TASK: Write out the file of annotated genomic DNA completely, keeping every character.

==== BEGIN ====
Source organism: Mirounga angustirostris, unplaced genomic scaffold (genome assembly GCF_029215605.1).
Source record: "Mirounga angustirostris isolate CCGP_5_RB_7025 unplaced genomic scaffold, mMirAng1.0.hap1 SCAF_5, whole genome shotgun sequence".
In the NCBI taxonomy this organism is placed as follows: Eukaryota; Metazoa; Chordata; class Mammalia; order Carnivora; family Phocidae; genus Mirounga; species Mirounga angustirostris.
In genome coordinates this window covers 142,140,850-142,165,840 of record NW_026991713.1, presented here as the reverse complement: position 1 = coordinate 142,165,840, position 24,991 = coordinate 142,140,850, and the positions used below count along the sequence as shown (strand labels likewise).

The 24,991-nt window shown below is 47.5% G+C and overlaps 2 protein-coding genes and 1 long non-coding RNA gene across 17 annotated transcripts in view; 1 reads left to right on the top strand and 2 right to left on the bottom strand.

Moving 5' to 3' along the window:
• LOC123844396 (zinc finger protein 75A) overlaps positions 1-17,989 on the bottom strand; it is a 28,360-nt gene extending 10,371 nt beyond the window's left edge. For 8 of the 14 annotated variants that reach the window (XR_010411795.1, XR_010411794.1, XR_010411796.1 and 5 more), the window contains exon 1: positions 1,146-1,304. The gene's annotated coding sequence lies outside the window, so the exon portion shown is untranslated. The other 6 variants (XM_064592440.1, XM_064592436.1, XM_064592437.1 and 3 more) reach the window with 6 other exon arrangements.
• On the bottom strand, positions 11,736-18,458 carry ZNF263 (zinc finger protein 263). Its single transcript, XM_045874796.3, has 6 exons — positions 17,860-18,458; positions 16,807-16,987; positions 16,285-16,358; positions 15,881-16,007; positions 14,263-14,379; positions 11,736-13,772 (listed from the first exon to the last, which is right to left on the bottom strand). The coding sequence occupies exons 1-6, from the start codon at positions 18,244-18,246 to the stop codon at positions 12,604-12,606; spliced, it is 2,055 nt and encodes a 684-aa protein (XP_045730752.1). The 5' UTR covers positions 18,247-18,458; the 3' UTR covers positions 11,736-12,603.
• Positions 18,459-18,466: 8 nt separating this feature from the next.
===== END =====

Source organism: Mirounga angustirostris, unplaced genomic scaffold (genome assembly GCF_029215605.1).
Source record: "Mirounga angustirostris isolate CCGP_5_RB_7025 unplaced genomic scaffold, mMirAng1.0.hap1 SCAF_5, whole genome shotgun sequence".
In the NCBI taxonomy this organism is placed as follows: Eukaryota; Metazoa; Chordata; class Mammalia; order Carnivora; family Phocidae; genus Mirounga; species Mirounga angustirostris.
In genome coordinates this window covers 142,140,850-142,165,840 of record NW_026991713.1, presented here as the reverse complement: position 1 = coordinate 142,165,840, position 24,991 = coordinate 142,140,850, and the positions used below count along the sequence as shown (strand labels likewise).

The 24,991-nt window shown below is 47.5% G+C and overlaps 2 protein-coding genes and 1 long non-coding RNA gene across 17 annotated transcripts in view; 1 reads left to right on the top strand and 2 right to left on the bottom strand.

Moving 5' to 3' along the window:
• LOC123844396 (zinc finger protein 75A) overlaps positions 1-17,989 on the bottom strand; it is a 28,360-nt gene extending 10,371 nt beyond the window's left edge. For 8 of the 14 annotated variants that reach the window (XR_010411795.1, XR_010411794.1, XR_010411796.1 and 5 more), the window contains exon 1: positions 1,146-1,304. The gene's annotated coding sequence lies outside the window, so the exon portion shown is untranslated. The other 6 variants (XM_064592440.1, XM_064592436.1, XM_064592437.1 and 3 more) reach the window with 6 other exon arrangements.
• On the bottom strand, positions 11,736-18,458 carry ZNF263 (zinc finger protein 263). Its single transcript, XM_045874796.3, has 6 exons — positions 17,860-18,458; positions 16,807-16,987; positions 16,285-16,358; positions 15,881-16,007; positions 14,263-14,379; positions 11,736-13,772 (listed from the first exon to the last, which is right to left on the bottom strand). The coding sequence occupies exons 1-6, from the start codon at positions 18,244-18,246 to the stop codon at positions 12,604-12,606; spliced, it is 2,055 nt and encodes a 684-aa protein (XP_045730752.1). The 5' UTR covers positions 18,247-18,458; the 3' UTR covers positions 11,736-12,603.
• Positions 18,459-18,466: 8 nt separating this feature from the next.